gothic anthology from Firbolg Publishing
I was interviewed by Dr. Alex Scully, editor and publisher at Firbolg Publishing, the publishers of the gothic horror anthology Enter at Your Own Risk: Dark Muses, Spoken Silences. My short story, "Poe's Black Cats," a re-imagining of Poe's original story, reveals the "facts" behind Poe's mysterious death in Baltimore. My story received high praise from gothic reviewer Joshua Skye in Dark Media. Dr. Alex Scully's interview is reproduced here.
A.S.: Where did you go for inspiration for your story? Was it only the original tale? Did you do research beyond the story itself?
T.H.: My story, “Poe’s Black Cats” drew directly from Poe’s original “The Black Cat” for many details. This was intentional, as I wanted my tale to “reveal” the “true story” of Poe’s death. Because madmen narrate the original and my story, the reader can reach their own conclusions about the “veracity” of either. In addition to reading the original story many times, I researched Poe’s life, the circumstances of his death, and Nineteenth Century Baltimore. I paid close attention to the waterfront and the hospital in which Poe died, as well as the physician who attended him. I also made use of the controversies and conspiracies that came from his rivals after his death.
A.S.: Did the original author’s intent influence your version? What elements did you focus on from the original to draw out your character?
T.H.: In “The Black Cat” the narrator is in prison awaiting his hanging for the murder of his black cat and wife. Poe as a character does not appear. In my story, I make Poe the man who will hang. The executioner, unseen in the original, becomes the narrator in my story. The hangman, in the course of confessing his role in the death of Poe, reveals the “true” events that led up to Poe’s demise. I don’t want to write a spoiler here, so you will need to read “Poe’s Black Cats” in Dark Muses, Spoken Silences to discover my twist in the plot.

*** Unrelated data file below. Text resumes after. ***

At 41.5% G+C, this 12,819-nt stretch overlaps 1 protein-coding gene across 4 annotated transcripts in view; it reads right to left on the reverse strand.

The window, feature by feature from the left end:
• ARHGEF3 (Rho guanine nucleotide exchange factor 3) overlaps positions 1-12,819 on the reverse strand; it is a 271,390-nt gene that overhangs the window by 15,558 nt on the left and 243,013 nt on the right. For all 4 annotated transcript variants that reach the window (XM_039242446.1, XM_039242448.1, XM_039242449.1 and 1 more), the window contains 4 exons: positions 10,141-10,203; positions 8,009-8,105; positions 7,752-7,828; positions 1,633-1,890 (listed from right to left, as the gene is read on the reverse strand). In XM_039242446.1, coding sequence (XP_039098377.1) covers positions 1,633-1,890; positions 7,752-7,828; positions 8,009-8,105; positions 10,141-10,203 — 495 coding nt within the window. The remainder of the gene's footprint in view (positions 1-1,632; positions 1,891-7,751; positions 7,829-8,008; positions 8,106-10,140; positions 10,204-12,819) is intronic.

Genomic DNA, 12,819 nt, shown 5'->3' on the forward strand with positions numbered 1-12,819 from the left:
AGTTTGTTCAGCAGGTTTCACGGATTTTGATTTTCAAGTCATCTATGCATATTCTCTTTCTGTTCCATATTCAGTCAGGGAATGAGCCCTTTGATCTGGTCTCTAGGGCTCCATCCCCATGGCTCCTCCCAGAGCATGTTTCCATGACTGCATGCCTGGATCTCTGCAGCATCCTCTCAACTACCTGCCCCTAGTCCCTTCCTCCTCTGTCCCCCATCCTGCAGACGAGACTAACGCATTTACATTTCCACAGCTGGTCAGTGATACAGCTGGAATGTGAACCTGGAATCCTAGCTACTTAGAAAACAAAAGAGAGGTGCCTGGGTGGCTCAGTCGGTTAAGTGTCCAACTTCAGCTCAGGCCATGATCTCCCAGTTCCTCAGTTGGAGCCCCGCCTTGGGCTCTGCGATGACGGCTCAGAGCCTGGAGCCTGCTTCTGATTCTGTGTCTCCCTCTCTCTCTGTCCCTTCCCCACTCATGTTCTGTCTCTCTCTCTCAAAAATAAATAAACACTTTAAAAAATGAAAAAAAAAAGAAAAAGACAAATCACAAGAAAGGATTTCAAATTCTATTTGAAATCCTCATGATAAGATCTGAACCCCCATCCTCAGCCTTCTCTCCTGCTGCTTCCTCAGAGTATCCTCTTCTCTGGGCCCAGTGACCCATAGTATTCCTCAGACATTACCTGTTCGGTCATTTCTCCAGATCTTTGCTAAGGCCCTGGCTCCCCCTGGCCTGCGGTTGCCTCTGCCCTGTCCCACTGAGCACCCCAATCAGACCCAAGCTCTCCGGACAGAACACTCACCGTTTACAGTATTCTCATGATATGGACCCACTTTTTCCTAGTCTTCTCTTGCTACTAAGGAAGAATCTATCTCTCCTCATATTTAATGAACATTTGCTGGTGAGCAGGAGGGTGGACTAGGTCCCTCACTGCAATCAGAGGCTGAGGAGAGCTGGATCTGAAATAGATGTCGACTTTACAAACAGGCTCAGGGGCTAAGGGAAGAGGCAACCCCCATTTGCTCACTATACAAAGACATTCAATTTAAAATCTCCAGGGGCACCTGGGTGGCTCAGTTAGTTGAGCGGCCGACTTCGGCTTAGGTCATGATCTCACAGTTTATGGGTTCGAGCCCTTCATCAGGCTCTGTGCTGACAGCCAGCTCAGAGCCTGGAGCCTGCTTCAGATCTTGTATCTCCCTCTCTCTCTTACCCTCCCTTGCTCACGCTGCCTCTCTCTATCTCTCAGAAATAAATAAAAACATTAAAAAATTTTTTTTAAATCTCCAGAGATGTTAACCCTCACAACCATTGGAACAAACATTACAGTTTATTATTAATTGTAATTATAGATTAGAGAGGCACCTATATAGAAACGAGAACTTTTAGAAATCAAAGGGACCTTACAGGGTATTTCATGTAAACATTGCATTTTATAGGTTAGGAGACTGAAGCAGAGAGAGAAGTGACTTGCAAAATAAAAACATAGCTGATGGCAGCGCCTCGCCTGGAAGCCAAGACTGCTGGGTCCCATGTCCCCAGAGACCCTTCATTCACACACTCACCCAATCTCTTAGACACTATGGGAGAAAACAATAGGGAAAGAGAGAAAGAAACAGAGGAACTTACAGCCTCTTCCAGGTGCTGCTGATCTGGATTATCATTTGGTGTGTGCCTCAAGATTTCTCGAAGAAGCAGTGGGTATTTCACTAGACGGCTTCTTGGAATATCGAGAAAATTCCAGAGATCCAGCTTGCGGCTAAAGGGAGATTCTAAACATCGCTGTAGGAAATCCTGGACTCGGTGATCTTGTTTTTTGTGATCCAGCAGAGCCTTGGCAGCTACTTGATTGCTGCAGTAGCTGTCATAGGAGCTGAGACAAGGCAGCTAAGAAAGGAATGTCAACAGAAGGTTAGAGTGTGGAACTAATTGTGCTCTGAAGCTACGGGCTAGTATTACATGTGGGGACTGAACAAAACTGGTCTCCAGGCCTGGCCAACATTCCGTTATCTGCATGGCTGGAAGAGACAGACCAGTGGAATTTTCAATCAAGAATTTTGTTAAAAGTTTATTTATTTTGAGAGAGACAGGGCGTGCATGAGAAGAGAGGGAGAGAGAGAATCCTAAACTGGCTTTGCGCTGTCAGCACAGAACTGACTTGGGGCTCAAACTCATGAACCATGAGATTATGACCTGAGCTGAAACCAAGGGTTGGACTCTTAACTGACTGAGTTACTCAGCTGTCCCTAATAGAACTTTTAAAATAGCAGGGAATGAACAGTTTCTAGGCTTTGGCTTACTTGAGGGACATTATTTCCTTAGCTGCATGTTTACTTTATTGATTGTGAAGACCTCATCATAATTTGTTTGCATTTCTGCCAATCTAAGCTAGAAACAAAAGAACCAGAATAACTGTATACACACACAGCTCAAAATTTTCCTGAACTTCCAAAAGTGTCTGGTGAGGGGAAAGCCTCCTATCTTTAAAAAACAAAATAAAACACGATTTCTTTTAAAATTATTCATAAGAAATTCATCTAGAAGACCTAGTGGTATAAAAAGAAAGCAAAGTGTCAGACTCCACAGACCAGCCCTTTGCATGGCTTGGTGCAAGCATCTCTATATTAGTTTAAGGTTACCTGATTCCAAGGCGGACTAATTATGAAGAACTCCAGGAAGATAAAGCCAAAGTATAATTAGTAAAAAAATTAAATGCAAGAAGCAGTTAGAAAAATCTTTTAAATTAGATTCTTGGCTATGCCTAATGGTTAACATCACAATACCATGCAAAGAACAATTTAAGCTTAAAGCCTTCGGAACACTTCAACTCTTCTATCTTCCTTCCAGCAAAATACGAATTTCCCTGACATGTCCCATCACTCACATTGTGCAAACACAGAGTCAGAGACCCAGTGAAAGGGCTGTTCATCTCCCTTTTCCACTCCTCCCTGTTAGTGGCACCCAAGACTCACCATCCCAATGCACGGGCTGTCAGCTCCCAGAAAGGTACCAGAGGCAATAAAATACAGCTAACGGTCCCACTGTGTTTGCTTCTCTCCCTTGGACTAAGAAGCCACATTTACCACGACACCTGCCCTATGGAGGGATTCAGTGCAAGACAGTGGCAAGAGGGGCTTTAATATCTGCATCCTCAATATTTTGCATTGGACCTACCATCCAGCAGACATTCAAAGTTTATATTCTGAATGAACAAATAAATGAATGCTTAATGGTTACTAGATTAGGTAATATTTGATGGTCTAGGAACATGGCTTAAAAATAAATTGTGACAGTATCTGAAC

A.S.: What challenges did you encounter (expected or unexpected) in retelling such classic tales from the point of view of a secondary character?
T.H.: I considered writing my story from the point of view of the surviving cat, but that would have made my story fantasy. I wanted a madman’s narration that would have the feel and sound of the original Poe to lend credence to the narrator’s assertions. It was a challenge to write in a voice reminiscent of Poe’s Nineteenth Century style while making it readable for Twenty-first Century readers. It was important to maintain dates and locations accurate to Poe’s life to create an air of authority for my narrator. I think I wrote a story in which my character tells a surprising, yet plausible, alternative to the theories about what happened to Edgar Allen Poe on the night of August 3, 1849.
The black cat, Scout, my unpaid model and muse for "Poe's Black Cats"